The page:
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Any road trip through the Desert Southwest is full of unique twists and turns, regardless of whether you remain on the interstate or head off along enticing back roads. Long the destination for gold prospectors and other dreamers, the mountains and valleys of the Arizona, Nevada and Utah deserts today provide a glimpse of mankind’s historical interaction with the area’s fantastic natural landscapes.
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Vegas to Kingman, AZ
Once you take US 93 toward Boulder City, casinos and the freeway take a backseat to the glittering waters of Lake Mead. Take a tour of historic Hoover Dam or walk across the Mike O'Callaghan-Pat Tillman Memorial Bridge spanning the Colorado River. The town of Dolan Springs outside of Kingman offers access to the Mt. Tipton Wilderness Area and hiking trails among the Joshua trees.
Kingman, AZ to Grand Canyon National Park
The just-under-2-hour trip to Williams along I-40 passes through a scenic backdrop of rocky mountains and gradually greening desert. Motorists can make an optional pit stop in Seligman, where historic Route 66 draws near the interstate. Between Williams and the South Rim along SR 64, you can shop for Native American crafts and visit the Planes of Fame Air Museum in Valle.
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Grand Canyon National Park to Kanab, UT
SR 64 leaving Grand Canyon Village changes its cardinal direction to east-west in order to take motorists around the eastern end of the park. The road ends at US 89, which begins to whet a traveler’s appetite for the exotic with the Vermilion Cliffs National Monument near the Utah state line. A detour to Glen Canyon Dam and nearby Lake Powell is well worth the time.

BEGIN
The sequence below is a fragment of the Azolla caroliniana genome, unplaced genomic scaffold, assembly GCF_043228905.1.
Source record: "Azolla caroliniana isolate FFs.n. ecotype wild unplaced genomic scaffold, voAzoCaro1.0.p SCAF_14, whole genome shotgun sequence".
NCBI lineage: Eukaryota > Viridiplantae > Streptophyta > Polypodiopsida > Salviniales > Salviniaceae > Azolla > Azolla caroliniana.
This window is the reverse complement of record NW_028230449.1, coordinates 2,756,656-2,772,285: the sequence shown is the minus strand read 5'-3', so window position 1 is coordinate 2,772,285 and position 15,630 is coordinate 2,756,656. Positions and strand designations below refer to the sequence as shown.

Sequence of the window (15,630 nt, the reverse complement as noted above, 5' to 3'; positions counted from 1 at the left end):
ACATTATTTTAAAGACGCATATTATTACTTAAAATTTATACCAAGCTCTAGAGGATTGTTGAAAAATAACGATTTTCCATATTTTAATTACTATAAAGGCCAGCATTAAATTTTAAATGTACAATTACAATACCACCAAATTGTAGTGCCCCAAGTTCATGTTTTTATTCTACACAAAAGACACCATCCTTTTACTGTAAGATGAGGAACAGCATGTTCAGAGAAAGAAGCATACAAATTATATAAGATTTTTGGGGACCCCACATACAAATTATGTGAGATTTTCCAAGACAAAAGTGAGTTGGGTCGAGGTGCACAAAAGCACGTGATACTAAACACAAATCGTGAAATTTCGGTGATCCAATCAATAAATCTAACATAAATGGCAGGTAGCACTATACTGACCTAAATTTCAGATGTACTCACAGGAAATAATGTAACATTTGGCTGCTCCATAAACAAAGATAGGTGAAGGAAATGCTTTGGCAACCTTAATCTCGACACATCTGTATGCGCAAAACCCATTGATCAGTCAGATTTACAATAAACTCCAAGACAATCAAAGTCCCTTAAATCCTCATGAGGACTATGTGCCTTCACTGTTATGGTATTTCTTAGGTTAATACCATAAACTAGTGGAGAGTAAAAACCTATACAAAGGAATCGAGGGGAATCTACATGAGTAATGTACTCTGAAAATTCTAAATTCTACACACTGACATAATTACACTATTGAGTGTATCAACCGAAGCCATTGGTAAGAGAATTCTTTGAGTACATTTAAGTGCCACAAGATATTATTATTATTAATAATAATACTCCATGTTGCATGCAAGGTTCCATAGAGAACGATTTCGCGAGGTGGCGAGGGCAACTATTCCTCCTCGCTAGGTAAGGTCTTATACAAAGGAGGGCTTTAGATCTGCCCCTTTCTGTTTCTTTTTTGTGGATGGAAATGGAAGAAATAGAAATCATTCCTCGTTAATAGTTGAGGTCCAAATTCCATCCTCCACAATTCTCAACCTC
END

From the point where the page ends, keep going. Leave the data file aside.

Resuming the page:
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Kanab, UT to Bryce Canyon National Park
The drive time on this leg is less than 2 hours, giving you more time to soak up the scenery of windswept hoodoos crafted by centuries of erosion in this natural amphitheater known as Bryce Canyon. The 18-mile Park Road provides fantastic vantage points. Outdoor types will relish a more intimate view of nature’s handiwork via the park’s numerous hiking trails.
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Bryce Canyon National Park to Zion National Park
You may decide to extend your trip once at Zion National Park, which offers a plethora of activities ranging from hiking and horseback riding to canyoneering and climbing. Start out by exploring the multi-hued, rocky wonders of Zion Canyon Scenic Drive, open to private vehicles only during the slower winter months. Peak-season visitors must use the park’s shuttle buses.
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Zion National Park to Vegas
The red-hued Zion-Mount Carmel Highway leads you from the park toward I-15 and Las Vegas. After exiting Zion National Park, the route passes several tiny communities before entering the town of Hurricane. This makes a great stopping point to stretch your legs before the 2-hour interstate jaunt to Vegas. Visitors can hike a small portion of the historic Hurricane Canal here.